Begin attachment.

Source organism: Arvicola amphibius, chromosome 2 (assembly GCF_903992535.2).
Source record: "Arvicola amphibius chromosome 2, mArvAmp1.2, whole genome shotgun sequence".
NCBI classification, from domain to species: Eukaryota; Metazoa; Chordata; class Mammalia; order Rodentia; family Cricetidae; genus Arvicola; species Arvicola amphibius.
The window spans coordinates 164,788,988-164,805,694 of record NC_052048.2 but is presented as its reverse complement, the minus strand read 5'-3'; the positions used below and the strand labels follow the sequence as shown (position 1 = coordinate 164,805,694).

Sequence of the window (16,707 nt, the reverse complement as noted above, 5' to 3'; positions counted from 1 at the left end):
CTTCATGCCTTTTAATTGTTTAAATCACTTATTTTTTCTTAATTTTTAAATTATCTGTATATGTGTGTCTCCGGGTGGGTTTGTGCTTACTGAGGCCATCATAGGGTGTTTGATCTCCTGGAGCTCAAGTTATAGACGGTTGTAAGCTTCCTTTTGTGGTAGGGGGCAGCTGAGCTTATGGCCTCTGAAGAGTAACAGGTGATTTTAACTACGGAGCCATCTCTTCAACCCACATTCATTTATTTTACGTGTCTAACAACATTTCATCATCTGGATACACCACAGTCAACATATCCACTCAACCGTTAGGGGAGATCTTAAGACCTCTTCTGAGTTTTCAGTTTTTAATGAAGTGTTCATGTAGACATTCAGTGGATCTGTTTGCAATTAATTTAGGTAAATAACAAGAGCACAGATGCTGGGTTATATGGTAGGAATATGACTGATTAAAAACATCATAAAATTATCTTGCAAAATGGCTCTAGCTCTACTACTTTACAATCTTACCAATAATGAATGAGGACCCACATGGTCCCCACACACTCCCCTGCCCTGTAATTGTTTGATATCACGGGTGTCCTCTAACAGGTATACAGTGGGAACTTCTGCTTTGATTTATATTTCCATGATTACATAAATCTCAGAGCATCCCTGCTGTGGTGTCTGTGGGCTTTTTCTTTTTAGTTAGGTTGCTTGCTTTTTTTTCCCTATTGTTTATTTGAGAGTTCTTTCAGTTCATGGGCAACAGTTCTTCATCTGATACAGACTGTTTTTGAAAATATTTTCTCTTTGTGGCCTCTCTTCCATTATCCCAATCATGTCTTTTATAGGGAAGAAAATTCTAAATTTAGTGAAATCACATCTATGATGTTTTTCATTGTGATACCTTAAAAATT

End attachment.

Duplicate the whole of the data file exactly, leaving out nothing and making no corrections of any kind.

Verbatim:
Source organism: Arvicola amphibius, chromosome 2 (assembly GCF_903992535.2).
Source record: "Arvicola amphibius chromosome 2, mArvAmp1.2, whole genome shotgun sequence".
NCBI classification, from domain to species: Eukaryota; Metazoa; Chordata; class Mammalia; order Rodentia; family Cricetidae; genus Arvicola; species Arvicola amphibius.
The window spans coordinates 164,788,988-164,805,694 of record NC_052048.2 but is presented as its reverse complement, the minus strand read 5'-3'; the positions used below and the strand labels follow the sequence as shown (position 1 = coordinate 164,805,694).

Sequence of the window (16,707 nt, the reverse complement as noted above, 5' to 3'; positions counted from 1 at the left end):
CTTCATGCCTTTTAATTGTTTAAATCACTTATTTTTTCTTAATTTTTAAATTATCTGTATATGTGTGTCTCCGGGTGGGTTTGTGCTTACTGAGGCCATCATAGGGTGTTTGATCTCCTGGAGCTCAAGTTATAGACGGTTGTAAGCTTCCTTTTGTGGTAGGGGGCAGCTGAGCTTATGGCCTCTGAAGAGTAACAGGTGATTTTAACTACGGAGCCATCTCTTCAACCCACATTCATTTATTTTACGTGTCTAACAACATTTCATCATCTGGATACACCACAGTCAACATATCCACTCAACCGTTAGGGGAGATCTTAAGACCTCTTCTGAGTTTTCAGTTTTTAATGAAGTGTTCATGTAGACATTCAGTGGATCTGTTTGCAATTAATTTAGGTAAATAACAAGAGCACAGATGCTGGGTTATATGGTAGGAATATGACTGATTAAAAACATCATAAAATTATCTTGCAAAATGGCTCTAGCTCTACTACTTTACAATCTTACCAATAATGAATGAGGACCCACATGGTCCCCACACACTCCCCTGCCCTGTAATTGTTTGATATCACGGGTGTCCTCTAACAGGTATACAGTGGGAACTTCTGCTTTGATTTATATTTCCATGATTACATAAATCTCAGAGCATCCCTGCTGTGGTGTCTGTGGGCTTTTTCTTTTTAGTTAGGTTGCTTGCTTTTTTTTCCCTATTGTTTATTTGAGAGTTCTTTCAGTTCATGGGCAACAGTTCTTCATCTGATACAGACTGTTTTTGAAAATATTTTCTCTTTGTGGCCTCTCTTCCATTATCCCAATCATGTCTTTTATAGGGAAGAAAATTCTAAATTTAGTGAAATCACATCTATGATGTTTTTCATTGTGATACCTTAAAAATT